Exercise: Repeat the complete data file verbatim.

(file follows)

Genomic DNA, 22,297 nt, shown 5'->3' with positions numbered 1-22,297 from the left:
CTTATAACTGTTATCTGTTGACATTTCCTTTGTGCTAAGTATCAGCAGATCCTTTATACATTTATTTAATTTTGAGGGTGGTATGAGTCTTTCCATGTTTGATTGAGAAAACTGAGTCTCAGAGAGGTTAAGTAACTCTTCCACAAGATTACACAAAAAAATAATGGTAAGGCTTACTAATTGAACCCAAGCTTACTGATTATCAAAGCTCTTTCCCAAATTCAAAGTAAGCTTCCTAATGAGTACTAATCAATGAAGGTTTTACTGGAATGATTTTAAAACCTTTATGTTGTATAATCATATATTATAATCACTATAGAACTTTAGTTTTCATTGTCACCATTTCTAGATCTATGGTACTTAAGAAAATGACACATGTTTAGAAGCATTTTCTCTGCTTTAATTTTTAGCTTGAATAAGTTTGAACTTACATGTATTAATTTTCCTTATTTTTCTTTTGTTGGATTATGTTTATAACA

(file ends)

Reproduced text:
Genomic DNA, 22,297 nt, shown 5'->3' with positions numbered 1-22,297 from the left:
CTTATAACTGTTATCTGTTGACATTTCCTTTGTGCTAAGTATCAGCAGATCCTTTATACATTTATTTAATTTTGAGGGTGGTATGAGTCTTTCCATGTTTGATTGAGAAAACTGAGTCTCAGAGAGGTTAAGTAACTCTTCCACAAGATTACACAAAAAAATAATGGTAAGGCTTACTAATTGAACCCAAGCTTACTGATTATCAAAGCTCTTTCCCAAATTCAAAGTAAGCTTCCTAATGAGTACTAATCAATGAAGGTTTTACTGGAATGATTTTAAAACCTTTATGTTGTATAATCATATATTATAATCACTATAGAACTTTAGTTTTCATTGTCACCATTTCTAGATCTATGGTACTTAAGAAAATGACACATGTTTAGAAGCATTTTCTCTGCTTTAATTTTTAGCTTGAATAAGTTTGAACTTACATGTATTAATTTTCCTTATTTTTCTTTTGTTGGATTATGTTTATAACA